APP to the future TouchAnalytics system is poised to revolutionize mobile device users’ security By E d w i n Sm i t h
ince an early age, Clay McLeod has delighted in coming up with new ideas and inventions. Before earning his bachelor’s degree in electrical engineering last May, the Sally McDonnell Barksdale Honors College graduate turned his passion into an honors thesis and more. The Germantown, Tennessee, native developed TouchAnalyticsTM, a system that analyzes data collected from touchscreen devices to aid in authenticating a user. “I’ve been formulating the idea for TouchAnalytics since I was about 14 years old,” McLeod said. “This idea actually came from when I used to play an online video game, and I wondered whether it was possible for the game to differentiate between two people based on how each person was moving the mouse in the game.” Although the young inventor had been working on different versions of this idea ever since then, this particular implementation took him about three weeks from start to finish. “Much of the time since then has just been refining the system to make it better,” he said. Currently, the “app” is just a proof of concept for the patent McLeod is in the process of pursuing. “I’ve definitely thought about making an app that is commercially available, but for now I don’t have any plans to implement a commercial app,” he said. “I’m hoping other companies with better infrastructure and funding will do that.” Using TouchAnalytics TM requires a simple “training” step where the owner of the device must select a pattern and enter it several times. “I was able to identify some characteristics (speed of movement, pressure, angles, size of touch area, etc.) that can be gathered and analyzed using machine learning to determine with very high accuracy whether the person
The TouchAnalytics system can be implemented on any touch-screen device, making multiple apps across multiple systems necessary to realize its full potential.
who entered the pattern is the owner of the device (the one who trained it),” McLeod said. The TouchAnalytics system can be implemented on any touch-screen device, so it would take multiple apps across multiple systems to realize its full potential. The recent alumnus joins the UM Department of Computer and Information Science this fall as a master’s student and head teaching assistant. McLeod will coordinate all aspects of the lab component for the introductory programming sequence. “During his honors thesis, Clay demonstrated a high level of independence and research ability,” said Dawn Wilkins, professor of computer science and McLeod’s faculty adviser. “I am looking forward to seeing what he can accomplish as a graduate student.” McLeod is equally enthusiastic about continuing his association with Ole Miss engineering faculty. “Many of the faculty in the electrical engineering department were support-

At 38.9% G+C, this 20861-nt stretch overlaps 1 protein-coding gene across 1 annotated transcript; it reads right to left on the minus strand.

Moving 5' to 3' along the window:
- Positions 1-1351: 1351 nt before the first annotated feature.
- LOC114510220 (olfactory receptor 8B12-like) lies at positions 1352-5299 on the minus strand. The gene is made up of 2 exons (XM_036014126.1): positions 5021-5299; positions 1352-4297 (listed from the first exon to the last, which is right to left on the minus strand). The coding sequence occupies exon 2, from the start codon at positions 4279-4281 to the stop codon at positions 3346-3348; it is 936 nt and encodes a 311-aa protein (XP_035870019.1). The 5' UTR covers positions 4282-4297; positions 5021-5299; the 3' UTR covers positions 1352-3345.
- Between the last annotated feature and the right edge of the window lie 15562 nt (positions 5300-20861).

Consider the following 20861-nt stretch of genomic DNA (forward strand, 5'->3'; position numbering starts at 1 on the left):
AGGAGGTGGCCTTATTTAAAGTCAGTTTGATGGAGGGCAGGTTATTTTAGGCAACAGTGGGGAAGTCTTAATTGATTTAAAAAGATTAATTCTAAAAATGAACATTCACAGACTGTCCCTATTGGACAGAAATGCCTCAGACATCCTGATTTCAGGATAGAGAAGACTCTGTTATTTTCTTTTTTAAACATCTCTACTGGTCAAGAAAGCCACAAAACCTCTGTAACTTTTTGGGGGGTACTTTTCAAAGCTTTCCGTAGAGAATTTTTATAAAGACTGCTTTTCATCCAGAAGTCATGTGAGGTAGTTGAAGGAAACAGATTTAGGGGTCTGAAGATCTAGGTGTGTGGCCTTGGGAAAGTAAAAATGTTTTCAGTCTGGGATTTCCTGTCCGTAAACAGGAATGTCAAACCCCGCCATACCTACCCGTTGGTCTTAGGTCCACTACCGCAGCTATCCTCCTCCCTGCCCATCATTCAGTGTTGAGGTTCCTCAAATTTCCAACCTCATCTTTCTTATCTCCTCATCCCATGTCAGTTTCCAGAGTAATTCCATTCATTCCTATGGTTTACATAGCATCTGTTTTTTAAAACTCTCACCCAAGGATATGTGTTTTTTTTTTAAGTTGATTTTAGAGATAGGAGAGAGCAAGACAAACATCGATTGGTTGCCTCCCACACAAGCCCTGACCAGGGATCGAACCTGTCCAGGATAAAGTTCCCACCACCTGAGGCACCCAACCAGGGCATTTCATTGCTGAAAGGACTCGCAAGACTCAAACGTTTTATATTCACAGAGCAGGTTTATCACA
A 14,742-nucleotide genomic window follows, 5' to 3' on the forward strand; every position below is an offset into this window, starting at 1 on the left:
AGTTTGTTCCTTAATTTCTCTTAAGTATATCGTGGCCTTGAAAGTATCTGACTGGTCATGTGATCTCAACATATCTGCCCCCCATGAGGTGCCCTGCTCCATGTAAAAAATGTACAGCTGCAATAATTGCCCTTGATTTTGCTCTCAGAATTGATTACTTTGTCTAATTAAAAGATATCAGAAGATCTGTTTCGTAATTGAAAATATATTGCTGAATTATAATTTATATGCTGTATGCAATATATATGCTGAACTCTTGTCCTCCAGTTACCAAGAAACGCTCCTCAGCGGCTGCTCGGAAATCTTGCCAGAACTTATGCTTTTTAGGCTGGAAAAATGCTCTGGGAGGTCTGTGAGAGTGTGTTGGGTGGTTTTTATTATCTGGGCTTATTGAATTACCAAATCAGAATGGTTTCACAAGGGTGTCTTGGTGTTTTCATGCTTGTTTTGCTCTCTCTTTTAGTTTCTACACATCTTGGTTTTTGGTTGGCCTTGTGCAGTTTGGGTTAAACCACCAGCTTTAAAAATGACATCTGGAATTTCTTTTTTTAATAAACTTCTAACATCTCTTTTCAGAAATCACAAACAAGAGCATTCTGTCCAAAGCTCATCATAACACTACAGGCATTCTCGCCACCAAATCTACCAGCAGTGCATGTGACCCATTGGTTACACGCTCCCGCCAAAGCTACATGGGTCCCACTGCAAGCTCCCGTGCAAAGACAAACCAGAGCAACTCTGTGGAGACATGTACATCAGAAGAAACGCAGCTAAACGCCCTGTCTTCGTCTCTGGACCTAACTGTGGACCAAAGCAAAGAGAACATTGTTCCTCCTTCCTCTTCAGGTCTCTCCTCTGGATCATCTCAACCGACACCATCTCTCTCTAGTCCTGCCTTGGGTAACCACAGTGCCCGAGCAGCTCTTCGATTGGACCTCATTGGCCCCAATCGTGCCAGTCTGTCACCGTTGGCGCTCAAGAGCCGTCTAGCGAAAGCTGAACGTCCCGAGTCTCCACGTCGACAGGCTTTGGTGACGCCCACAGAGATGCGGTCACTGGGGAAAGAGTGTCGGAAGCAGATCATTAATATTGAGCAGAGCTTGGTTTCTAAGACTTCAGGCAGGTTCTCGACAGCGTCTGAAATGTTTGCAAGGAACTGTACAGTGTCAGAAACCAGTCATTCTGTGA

ive of me completing my thesis project through the computer science department because they were also interested in areas of study outside of electrical engineering,” he said. “This willingness to work with students who are pursuing their passions across different departments is one of the main ways I have benefited from being at Ole Miss.” McLeod shared his short- and longterm goals. “My short-term goal is to continue to work on this patent, as well as other research opportunities I’ve had through the university,” he said. “I have many other technological ideas that I would like to pursue commercially, and I’m hoping that the success of these current research opportunities will be a steppingstone to work on those ideas. “Long term, I hope to be doing some sort of entrepreneurial work in technology, specifically data science. I really think that data science is going to play a large role in how society handles the challenges we are presented in the next hundred years.”